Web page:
Clare Harris

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Is your business future proofed?

Wealth Preservation / 30 September 2020

The figures speak for themselves- family run companies are big business.

The UK has 4.8 million family businesses – 88% per cent of all businesses in the UK.  More than 1 in 10 large companies are family-owned, and nearly half of all medium-sized businesses. Family-run businesses make up over 90% of all private sector firms.*

It is vital that families treat succession like any other key element of their business, although we appreciate there can be extra difficulties and sensitivities when such planning involves your loved ones!

Here are some simple and handy points to keep you and your succession planning on track:

Start early
This one cannot be over-estimated… is never too early to start. One of the most common problems is people not giving succession planning the time it deserves early enough.

Rushed decisions, made under various pressures will inevitably lead to poorer outcomes.

Planning an effective succession strategy can be difficult to balance with more immediate business needs. But that’s no reason to put it off. Little and often is the key – allow time for regular conversations.

Be open and honest
Sometimes the hardest thing is starting the conversation. Don’t underestimate how much people will appreciate you putting the topic on the table for discussion.

Whatever you do, don’t make assumptions. The lack of a clear plan can lead to unease on both sides, with senior team members feeling a sense that there’s no future for them, or younger team members waiting for them to move on so they can make their mark.

Sensible, open conversations are key.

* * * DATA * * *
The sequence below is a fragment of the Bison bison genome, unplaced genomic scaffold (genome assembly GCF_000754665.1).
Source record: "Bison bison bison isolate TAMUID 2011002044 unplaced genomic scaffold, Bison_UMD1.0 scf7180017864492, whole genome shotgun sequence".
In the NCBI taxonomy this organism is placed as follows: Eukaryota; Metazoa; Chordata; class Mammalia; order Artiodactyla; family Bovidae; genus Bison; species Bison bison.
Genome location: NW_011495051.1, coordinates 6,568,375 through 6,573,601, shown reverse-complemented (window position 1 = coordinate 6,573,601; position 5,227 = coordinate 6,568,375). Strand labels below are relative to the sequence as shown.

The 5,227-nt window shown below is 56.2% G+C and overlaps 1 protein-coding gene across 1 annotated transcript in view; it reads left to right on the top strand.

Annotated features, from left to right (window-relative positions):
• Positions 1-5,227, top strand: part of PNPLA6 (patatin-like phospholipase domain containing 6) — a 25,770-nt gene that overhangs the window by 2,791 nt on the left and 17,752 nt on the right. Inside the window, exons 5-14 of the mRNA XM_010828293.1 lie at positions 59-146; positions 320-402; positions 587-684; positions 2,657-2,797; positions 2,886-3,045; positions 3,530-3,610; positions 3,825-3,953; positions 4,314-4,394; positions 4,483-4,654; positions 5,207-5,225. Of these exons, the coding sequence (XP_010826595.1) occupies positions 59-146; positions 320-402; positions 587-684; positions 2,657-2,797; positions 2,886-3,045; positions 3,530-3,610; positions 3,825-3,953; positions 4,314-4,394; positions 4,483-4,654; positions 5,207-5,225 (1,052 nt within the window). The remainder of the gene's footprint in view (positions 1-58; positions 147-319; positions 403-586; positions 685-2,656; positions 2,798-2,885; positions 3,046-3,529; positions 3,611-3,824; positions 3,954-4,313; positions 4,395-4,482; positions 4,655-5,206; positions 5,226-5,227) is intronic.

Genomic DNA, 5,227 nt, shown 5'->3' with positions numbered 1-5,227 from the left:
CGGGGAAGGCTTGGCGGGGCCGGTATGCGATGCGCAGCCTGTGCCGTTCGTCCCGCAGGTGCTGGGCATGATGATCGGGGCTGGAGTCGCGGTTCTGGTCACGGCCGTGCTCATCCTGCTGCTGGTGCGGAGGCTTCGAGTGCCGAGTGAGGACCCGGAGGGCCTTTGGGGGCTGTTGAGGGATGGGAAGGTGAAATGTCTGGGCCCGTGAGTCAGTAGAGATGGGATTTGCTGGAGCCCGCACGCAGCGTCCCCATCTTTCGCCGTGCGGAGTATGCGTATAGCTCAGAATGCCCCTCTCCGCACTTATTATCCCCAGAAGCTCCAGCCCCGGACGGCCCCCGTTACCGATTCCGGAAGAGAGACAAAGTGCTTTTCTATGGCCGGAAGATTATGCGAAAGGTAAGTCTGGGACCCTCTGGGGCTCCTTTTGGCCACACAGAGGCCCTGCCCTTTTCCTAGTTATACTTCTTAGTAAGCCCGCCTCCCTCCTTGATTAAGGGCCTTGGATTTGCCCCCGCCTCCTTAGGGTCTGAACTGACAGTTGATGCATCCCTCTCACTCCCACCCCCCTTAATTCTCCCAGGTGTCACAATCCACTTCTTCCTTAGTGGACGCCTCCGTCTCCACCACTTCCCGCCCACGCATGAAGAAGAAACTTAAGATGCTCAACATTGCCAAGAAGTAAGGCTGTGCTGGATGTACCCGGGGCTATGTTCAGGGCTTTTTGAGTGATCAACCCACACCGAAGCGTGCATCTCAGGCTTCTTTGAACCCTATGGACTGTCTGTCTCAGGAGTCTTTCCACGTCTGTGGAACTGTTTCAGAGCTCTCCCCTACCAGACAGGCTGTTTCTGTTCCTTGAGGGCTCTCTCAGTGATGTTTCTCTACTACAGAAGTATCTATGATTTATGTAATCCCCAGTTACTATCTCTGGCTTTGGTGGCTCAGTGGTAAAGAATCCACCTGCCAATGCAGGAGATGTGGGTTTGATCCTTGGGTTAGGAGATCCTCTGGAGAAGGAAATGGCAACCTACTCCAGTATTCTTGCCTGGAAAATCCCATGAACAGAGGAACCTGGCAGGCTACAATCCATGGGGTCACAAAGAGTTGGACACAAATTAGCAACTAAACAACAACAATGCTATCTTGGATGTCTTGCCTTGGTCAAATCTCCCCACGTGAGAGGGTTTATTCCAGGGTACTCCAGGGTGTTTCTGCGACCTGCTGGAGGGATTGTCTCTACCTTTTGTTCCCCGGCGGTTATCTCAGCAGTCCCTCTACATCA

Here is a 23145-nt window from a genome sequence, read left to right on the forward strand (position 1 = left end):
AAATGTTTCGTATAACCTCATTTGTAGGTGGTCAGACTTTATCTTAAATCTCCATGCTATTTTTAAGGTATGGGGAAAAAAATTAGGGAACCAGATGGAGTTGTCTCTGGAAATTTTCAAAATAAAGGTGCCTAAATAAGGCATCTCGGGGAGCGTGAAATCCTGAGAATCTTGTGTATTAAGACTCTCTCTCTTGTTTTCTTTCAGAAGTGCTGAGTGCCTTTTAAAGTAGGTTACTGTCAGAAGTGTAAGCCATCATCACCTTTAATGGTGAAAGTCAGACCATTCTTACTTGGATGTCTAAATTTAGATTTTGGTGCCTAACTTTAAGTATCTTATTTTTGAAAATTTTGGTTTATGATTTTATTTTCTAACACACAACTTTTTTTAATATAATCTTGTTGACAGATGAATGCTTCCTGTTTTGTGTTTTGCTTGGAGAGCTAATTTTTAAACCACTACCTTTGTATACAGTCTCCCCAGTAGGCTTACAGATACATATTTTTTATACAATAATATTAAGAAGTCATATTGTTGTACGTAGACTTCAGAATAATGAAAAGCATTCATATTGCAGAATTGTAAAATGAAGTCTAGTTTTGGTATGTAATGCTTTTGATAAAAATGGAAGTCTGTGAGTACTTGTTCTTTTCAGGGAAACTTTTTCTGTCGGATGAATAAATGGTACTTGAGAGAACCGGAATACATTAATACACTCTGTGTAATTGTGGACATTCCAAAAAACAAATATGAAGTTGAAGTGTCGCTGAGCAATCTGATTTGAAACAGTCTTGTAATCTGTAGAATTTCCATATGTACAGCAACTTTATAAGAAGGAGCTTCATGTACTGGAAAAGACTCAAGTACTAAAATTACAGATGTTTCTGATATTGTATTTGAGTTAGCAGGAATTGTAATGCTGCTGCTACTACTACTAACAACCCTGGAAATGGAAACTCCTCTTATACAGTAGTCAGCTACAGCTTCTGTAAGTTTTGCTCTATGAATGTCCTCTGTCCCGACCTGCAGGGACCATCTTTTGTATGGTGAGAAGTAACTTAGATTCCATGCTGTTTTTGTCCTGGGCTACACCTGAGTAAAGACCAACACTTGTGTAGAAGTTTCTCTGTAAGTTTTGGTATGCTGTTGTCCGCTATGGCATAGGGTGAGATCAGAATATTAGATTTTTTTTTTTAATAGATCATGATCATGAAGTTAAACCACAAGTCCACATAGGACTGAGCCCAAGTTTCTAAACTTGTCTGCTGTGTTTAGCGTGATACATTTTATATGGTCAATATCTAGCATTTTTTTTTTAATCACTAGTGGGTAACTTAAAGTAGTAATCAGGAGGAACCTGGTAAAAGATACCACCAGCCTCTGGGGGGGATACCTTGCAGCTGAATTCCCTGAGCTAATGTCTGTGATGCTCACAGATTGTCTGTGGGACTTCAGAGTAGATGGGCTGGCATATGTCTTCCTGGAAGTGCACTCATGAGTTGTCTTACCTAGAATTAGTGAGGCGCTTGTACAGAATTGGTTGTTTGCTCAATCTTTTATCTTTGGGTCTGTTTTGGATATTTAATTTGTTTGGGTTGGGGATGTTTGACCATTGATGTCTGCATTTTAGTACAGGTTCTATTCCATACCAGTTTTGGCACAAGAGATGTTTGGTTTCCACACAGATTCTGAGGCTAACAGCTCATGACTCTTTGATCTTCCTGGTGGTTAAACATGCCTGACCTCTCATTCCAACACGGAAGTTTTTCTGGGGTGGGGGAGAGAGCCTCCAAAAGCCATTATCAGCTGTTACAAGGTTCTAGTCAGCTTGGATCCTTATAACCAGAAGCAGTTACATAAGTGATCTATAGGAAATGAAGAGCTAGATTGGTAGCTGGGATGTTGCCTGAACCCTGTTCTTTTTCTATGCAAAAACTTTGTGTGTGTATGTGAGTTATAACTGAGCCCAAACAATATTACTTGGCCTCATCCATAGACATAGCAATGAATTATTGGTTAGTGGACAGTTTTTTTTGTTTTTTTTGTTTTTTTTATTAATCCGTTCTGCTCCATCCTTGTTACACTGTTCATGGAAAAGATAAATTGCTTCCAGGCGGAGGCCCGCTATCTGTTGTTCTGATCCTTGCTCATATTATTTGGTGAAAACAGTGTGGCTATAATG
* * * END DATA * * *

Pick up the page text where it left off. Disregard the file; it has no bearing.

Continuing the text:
Utilise what you have
Think about how senior members of the team can pass on their skills and expertise, so it doesn’t leave your organisation when they do. If you’re considering the succession of a senior position, could they work alongside their successor for 6-12 months, then continue part-time in a mentor-style capacity to support key decisions as and when required? Whether the focus is on practical skills or customer service, their experience and insight can be invaluable – so don’t waste it.

Senior team members also need the humility to accept that younger, less experienced colleagues may be able to see a faster, better approach. It’s not just about technology – senior team members should embrace the fact that you’re never too old to learn.

Positive communication and collaboration are the key to cracking this one

Learn to let go
One of the biggest challenges with succession planning is the difficulty many people have in letting go – especially if they’ve started the business themselves. No one said it would be easy!

Using an external consultant to objectively approach issues around delegating and working alongside the successor can be extremely valuable.

Emotions can run high, clouding judgment and making it harder to focus on passing on knowledge – so an objective third party can help keep these feelings out of the process

Be adaptable
Your succession plan doesn’t have to be carved in stone; it’s an evolving conversation and process. Update it regularly as circumstances change. Both the business and the individuals involved will need to adapt – but doing this within a clear plan will always provide better outcomes. It’s vital to ensure you are documenting agreed actions along the way and that you have any final agreements/plans properly drawn up.

How can Greenwoods GRM help?

Greenwoods GRM LLP can assist with all aspects of your succession planning including your personal affairs, corporate matters and employment aspects. Please do get in touch to start the conversation.


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This update is for general purposes and guidance only and does not constitute legal or professional advice. You should seek legal advice before relying on its content. This update relates to the prevailing circumstances at the date of its original publication and may not have been updated to reflect subsequent developments. If you have general queries about our updates, please email:

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